After its €80m redevelopment which took two years, and centred around a state-of-the-art grandstand, the Curragh held its first fixture, with the facilities receiving widespread praise, albeit that there was justified criticism of cramped facilities for owners and trainers. The Curragh will hope to build on a decent enough crowd of over, 3,600 for the upcoming Guineas meeting.
Ryan Moore delivered a ride of the top order to get Happen over the line first with a flying finish in the Group 3 Athasi Stakes, to follow up an easier win for Ballydoyle with Magical, the 2/9 favourite, in the Mooresbridge Stakes
Riding honours also went to Billy Lee who rode a 370/1 treble, completed by a front running display on Verhoyen in the 30-runner 6f handicap
Skelton completes full house
With a winner at Kelso, Harry Skelton has won at every British track. Floki, trained by brother Dan, was the first of a double for Skelton at the Borders track
With many tipping this to be a breakthrough year for the jockey, Cieren Fallon rode a double at Windsor
Walsh needs op, Blackmore stood down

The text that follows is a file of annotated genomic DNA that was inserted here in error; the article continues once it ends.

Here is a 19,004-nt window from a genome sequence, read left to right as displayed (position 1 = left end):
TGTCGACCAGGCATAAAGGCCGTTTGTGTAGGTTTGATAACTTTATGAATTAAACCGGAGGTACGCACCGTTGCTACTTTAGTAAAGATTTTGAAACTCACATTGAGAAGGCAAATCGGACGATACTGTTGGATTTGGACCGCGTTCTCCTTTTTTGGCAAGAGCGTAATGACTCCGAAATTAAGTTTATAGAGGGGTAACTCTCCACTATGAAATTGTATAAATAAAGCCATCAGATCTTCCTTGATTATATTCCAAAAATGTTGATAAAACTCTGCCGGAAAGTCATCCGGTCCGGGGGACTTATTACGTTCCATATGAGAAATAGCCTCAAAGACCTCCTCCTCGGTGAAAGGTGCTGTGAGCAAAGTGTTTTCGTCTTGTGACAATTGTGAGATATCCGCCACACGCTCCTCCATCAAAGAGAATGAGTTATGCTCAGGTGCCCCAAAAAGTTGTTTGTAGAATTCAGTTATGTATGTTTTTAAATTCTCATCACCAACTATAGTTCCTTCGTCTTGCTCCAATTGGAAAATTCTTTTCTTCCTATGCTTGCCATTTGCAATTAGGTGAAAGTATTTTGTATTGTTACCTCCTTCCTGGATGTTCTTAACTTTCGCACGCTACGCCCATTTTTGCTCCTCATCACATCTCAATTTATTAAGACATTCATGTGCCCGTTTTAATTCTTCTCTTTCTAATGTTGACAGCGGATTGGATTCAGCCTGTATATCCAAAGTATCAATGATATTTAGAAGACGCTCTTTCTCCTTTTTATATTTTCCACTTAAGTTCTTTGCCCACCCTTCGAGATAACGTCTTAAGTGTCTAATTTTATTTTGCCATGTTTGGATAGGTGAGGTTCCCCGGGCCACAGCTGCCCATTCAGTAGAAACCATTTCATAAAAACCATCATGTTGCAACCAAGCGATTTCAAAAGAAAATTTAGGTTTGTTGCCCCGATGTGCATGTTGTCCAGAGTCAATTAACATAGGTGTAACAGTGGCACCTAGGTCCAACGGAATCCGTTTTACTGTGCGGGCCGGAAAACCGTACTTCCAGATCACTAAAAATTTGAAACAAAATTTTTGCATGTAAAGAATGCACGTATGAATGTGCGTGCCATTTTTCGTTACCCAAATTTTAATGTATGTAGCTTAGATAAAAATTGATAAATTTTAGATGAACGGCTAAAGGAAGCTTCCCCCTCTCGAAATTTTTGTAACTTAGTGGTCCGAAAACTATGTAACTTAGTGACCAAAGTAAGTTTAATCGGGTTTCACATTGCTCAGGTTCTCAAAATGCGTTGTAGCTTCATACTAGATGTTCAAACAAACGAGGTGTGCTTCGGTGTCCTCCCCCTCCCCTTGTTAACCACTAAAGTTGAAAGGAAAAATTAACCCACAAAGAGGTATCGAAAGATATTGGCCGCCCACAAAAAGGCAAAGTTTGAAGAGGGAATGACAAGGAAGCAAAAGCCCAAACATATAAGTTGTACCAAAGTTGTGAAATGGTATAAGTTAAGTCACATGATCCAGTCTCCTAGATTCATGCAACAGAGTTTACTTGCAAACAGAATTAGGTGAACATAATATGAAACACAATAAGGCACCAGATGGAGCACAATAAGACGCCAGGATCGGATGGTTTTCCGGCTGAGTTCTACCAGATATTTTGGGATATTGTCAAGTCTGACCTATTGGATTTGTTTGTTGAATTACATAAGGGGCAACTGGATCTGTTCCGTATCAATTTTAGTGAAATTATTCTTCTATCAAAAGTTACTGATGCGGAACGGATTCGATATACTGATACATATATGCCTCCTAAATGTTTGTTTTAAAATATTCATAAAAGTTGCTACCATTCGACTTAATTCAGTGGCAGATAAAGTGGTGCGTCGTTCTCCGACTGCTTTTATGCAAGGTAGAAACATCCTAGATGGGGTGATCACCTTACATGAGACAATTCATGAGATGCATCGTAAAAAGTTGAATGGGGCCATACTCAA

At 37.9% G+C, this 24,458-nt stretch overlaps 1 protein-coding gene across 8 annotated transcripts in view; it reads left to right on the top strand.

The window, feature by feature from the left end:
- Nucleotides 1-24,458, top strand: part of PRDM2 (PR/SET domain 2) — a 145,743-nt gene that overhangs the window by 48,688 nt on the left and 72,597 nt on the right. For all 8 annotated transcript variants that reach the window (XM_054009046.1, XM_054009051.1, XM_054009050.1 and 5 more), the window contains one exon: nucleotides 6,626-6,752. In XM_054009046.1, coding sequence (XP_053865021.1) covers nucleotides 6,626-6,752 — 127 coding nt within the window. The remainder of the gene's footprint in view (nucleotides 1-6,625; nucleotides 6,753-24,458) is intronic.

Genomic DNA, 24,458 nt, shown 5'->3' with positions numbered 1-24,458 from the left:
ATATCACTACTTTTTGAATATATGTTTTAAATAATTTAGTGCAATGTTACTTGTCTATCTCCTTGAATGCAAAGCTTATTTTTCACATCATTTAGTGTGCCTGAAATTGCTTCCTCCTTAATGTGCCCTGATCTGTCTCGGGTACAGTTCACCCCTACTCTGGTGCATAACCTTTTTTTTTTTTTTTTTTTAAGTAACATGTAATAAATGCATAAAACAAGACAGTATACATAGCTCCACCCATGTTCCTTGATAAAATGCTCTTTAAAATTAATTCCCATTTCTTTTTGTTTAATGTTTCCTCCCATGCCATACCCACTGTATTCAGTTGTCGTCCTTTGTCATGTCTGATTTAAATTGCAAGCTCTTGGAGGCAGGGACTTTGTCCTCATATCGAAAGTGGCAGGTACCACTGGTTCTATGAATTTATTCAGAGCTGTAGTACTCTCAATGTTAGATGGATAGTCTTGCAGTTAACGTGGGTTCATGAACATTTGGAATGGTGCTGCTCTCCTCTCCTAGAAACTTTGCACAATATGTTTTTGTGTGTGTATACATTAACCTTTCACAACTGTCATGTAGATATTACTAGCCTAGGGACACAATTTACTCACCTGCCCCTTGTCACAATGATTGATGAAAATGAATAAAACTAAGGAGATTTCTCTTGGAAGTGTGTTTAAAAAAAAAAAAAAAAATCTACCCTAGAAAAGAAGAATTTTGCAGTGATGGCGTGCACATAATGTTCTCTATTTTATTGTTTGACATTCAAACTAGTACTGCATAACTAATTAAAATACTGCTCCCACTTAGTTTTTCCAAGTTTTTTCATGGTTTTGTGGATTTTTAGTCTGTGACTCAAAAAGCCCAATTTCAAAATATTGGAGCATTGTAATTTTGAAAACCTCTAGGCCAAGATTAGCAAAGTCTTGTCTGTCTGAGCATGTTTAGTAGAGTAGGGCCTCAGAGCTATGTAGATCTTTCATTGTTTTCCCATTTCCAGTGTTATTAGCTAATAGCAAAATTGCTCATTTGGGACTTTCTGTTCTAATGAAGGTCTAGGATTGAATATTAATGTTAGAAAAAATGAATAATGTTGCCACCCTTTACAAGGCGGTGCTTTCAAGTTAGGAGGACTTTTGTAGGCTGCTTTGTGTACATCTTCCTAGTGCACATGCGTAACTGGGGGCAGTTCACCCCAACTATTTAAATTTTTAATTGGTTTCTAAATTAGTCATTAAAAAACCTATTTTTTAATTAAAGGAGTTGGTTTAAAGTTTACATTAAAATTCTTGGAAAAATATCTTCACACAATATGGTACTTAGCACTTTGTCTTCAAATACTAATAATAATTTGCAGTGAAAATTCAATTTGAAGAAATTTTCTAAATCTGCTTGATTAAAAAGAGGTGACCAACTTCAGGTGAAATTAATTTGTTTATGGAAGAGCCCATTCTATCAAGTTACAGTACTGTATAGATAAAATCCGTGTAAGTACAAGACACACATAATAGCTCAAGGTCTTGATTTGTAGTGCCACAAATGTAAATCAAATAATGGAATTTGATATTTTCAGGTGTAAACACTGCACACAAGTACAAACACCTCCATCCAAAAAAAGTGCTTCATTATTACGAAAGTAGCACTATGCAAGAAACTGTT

Mark Walsh is to undergo an operation after suffering a broken right tibia when Scoir Mear was brought down in a novice hurdle at Punchestown. Walsh was due to ride Buveur D’Air in the Punchestown Champion Hurdle.
Rachel Blackmore was stood down after she had a fall at Punchestown, and faced a week on the sidelines.
Newbury freeze prize-money
Newbury (pictured) will keep its executive prize-money contribution at £5m this year in the face of a decline in media rights revenue resulting from betting shop closures after FOBT stakes were cut from £100 to £2. The Berkshire track grew revenue in 2018 by 8% to £19.29m and profit after tax was £1.79m compared to £1.18m in the prior year.
ITV see jump viewing increase
Jump season racing viewing figures on ITV have recorded a year-on-year increase of 14%. Average ratings for the 2018/19 season were 664,000, an increase of 81,000. The audience share rose by 1.3%
Arc looking for sizeable data damages after High Court decision against SIS
After a High Court judge found that SIS had breached confidentiality in the Arena Racing Company’s raceday data, Arc are to seek “very substantial damages” from SIS. Arc derived data income from The Racing Partnership which was set up in 2017 to represent Arc’s 16 tracks and six other racecourses, and bookmakers signed up with the Partnership to receive data. But Betfred, Coral and Ladbrokes received data unofficially sourced by SIS including on-course from the Tote.
The Racing Partnership took legal action and, in the High Court, Mr Justice Anthony Zacaroli found that there had been misuse of the data, which includes going, jockey changes, non-runners and off-times. Separate claims that bookmakers and SIS conspired to drive down the Partnership media rights value and the value of the Partnership so that SIS could mount a bid to acquire Arc were dismissed.
Commonwealth Cup misses the cut
The Group 1 Commonwealth Cup will no longer be open to geldings from 2020